The interesting part is that most organizations are doing the same thing (building a platform on top of Kubernetes) but in an ever so slightly different way or context. This begs the question: Should every company invest in engineering their own platform which will be just slightly different from the next company? Does this add any business value? If most of those platforms achieve relatively the same, then surely this does not add competitive advantage. IMHO The real business value is in the ability to build unique experiences through software, the applications your users interact with. Users will never see or experience the fantastically engineered infrastructure below a running application.
If this is the case then why are many companies still choosing to go down the path of this heavy engineering, knowing this can take many months of engineering resources away from building the next differentiating feature in your software.
Theoretically, a bespoke Developer Platform for Kubernetes sounds appealing. It can be tailored to your organization's specific needs, aligning with your processes and requirements. However, the decision to build a custom platform should not be taken lightly. Here are some statistics and drawbacks to consider:
There are of course also arguments to the contrary which I need to address;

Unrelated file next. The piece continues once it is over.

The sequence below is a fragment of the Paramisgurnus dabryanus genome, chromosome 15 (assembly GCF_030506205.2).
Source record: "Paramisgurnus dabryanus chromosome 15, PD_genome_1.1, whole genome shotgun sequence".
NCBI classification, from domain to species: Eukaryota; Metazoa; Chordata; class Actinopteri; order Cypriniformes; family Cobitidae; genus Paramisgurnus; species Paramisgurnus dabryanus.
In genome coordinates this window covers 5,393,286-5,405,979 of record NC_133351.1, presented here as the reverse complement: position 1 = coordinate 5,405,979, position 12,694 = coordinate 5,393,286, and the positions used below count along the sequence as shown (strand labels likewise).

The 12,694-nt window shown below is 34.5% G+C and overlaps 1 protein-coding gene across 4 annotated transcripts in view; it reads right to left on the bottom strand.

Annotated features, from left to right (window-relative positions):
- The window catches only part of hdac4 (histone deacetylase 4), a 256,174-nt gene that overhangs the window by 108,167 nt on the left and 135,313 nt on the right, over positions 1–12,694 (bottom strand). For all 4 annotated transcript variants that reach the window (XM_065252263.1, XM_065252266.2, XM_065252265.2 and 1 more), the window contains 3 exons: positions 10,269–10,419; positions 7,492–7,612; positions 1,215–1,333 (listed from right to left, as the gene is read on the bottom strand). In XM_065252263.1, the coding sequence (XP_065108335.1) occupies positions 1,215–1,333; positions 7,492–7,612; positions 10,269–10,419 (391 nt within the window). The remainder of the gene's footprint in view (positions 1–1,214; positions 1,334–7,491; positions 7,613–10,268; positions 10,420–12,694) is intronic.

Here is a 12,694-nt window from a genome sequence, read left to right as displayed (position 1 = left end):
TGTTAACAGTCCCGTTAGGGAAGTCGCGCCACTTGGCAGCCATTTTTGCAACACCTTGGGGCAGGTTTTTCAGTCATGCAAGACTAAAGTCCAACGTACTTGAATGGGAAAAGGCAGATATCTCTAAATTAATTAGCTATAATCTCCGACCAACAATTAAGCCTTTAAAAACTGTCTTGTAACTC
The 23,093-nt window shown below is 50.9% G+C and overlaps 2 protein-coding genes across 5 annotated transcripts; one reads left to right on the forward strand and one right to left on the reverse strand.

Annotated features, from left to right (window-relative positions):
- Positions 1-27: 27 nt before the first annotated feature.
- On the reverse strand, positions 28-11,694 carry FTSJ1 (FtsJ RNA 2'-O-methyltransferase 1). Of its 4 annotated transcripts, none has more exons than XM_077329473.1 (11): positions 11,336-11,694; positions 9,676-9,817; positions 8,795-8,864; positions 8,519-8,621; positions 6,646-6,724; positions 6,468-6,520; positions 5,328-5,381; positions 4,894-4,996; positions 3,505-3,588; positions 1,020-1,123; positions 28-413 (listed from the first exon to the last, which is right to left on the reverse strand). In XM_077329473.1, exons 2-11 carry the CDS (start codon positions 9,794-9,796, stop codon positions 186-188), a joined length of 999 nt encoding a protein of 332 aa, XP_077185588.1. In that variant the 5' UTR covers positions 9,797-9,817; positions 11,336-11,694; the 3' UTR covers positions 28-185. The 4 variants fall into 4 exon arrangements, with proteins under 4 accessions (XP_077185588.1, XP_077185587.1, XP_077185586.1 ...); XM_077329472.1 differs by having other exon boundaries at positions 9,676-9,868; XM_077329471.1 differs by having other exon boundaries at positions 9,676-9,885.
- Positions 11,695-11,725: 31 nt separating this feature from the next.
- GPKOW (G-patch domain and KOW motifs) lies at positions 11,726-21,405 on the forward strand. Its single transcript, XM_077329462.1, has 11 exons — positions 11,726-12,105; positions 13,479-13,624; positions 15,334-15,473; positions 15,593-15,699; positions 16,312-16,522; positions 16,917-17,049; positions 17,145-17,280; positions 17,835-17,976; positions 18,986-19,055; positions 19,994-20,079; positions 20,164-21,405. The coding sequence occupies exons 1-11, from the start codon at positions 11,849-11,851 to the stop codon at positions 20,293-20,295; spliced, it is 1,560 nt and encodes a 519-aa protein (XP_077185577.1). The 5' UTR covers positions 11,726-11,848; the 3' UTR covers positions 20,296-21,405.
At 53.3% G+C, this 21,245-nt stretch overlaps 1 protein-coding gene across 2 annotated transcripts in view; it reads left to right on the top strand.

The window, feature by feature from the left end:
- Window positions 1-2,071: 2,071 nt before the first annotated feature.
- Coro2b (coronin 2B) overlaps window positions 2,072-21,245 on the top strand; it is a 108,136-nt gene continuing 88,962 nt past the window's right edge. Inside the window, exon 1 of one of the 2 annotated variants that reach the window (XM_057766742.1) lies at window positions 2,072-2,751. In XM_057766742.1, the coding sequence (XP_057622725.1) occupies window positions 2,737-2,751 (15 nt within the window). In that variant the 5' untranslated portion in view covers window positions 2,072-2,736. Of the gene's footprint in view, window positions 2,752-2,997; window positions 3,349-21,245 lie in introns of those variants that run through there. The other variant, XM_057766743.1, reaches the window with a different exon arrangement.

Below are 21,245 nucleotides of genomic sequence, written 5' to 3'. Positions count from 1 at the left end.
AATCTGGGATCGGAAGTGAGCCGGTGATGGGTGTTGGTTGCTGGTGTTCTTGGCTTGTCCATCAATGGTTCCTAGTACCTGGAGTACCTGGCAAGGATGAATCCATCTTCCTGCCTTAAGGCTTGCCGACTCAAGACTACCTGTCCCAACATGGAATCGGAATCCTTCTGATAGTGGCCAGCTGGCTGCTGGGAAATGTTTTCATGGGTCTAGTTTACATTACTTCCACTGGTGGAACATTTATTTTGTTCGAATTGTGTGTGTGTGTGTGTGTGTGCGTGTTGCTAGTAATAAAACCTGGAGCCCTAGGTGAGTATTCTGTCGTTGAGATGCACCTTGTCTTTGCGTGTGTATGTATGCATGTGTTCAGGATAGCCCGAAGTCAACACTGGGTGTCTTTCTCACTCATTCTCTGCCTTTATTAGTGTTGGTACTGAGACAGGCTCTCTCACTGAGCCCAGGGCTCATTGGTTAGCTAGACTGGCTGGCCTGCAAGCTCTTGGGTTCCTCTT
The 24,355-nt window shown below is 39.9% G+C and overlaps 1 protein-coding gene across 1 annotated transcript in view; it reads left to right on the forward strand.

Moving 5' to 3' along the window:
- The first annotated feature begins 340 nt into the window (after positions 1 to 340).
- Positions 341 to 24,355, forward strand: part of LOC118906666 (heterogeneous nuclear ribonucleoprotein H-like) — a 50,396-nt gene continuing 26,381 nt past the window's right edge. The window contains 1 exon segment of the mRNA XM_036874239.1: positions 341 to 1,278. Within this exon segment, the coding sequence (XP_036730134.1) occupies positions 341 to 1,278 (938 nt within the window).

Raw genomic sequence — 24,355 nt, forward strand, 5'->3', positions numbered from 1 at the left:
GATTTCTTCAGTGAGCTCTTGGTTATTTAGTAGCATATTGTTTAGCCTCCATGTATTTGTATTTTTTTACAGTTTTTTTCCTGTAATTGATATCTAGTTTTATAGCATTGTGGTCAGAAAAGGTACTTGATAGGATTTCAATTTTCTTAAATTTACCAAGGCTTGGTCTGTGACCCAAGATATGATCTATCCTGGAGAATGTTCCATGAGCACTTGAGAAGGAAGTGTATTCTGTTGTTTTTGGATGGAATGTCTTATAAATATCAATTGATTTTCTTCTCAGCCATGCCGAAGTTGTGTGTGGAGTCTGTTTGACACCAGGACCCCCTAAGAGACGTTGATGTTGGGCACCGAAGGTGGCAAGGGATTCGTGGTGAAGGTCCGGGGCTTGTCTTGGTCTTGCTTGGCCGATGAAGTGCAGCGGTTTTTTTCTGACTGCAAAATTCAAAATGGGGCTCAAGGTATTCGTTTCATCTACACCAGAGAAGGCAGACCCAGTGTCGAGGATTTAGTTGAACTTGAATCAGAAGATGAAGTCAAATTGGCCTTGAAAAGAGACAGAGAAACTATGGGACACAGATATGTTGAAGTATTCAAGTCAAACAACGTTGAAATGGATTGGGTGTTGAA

So it’s no wonder that your smart engineers will advocate to engineer an in-house built platform. If you do decide to be taken on that journey be sure to plan for the time when the learning curve is not as steep and the problems of engineering the platform have been solved.
I’m sure there are arguments I did not address here yet that would advocate for inhouse engineering and building of cloud platforms. I’d really be interested to hear your feedback as to why it would be a good idea. The question I would ask when companies really acknowledge the undertaking of building a complex platform, and after day 0 they would need to maintain and keep secure is; are you in the business of building platforms or does the value you provide to your users lie elsewhere?
The decision of whether to build a custom developer platform or to use an off-the-shelf platform depends on your specific needs and requirements. If you have a large budget and a team of experienced engineers, then building a custom platform may be a good option. I'd still encourage you to also think about Day2 of the platform. However, if you're on a tight budget or if you don't have the necessary expertise, then implementing standards through a platform product is probably a better option.
Here are some things to consider when making your decision:
In making the decision between a custom developer platform and an off-the-shelf solution, weigh these factors carefully. The right choice depends on your organization's specific needs, resources, and priorities. Making the wrong decision, or none at all could end up being a very costly one where you could fail the ultimate goal of becoming more competitive through software development.
If you are in doubt, we are more than happy to have a conversation.